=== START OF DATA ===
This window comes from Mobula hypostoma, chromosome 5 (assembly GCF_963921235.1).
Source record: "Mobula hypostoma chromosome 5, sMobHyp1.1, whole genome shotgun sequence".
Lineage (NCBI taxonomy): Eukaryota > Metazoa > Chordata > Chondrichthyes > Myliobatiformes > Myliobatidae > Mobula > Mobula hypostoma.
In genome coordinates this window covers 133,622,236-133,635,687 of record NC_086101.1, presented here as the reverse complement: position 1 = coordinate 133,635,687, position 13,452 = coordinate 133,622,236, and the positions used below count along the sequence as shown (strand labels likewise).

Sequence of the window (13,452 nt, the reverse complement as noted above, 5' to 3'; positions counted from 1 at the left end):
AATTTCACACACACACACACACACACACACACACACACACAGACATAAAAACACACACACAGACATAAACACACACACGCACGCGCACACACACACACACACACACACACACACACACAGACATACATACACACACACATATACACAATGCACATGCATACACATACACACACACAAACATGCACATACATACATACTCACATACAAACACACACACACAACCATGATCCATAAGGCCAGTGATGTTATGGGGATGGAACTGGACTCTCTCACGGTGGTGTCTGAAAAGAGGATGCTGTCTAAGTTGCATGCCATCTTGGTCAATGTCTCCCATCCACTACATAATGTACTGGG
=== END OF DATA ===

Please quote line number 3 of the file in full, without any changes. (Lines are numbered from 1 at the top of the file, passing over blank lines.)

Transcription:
Lineage (NCBI taxonomy): Eukaryota > Metazoa > Chordata > Chondrichthyes > Myliobatiformes > Myliobatidae > Mobula > Mobula hypostoma.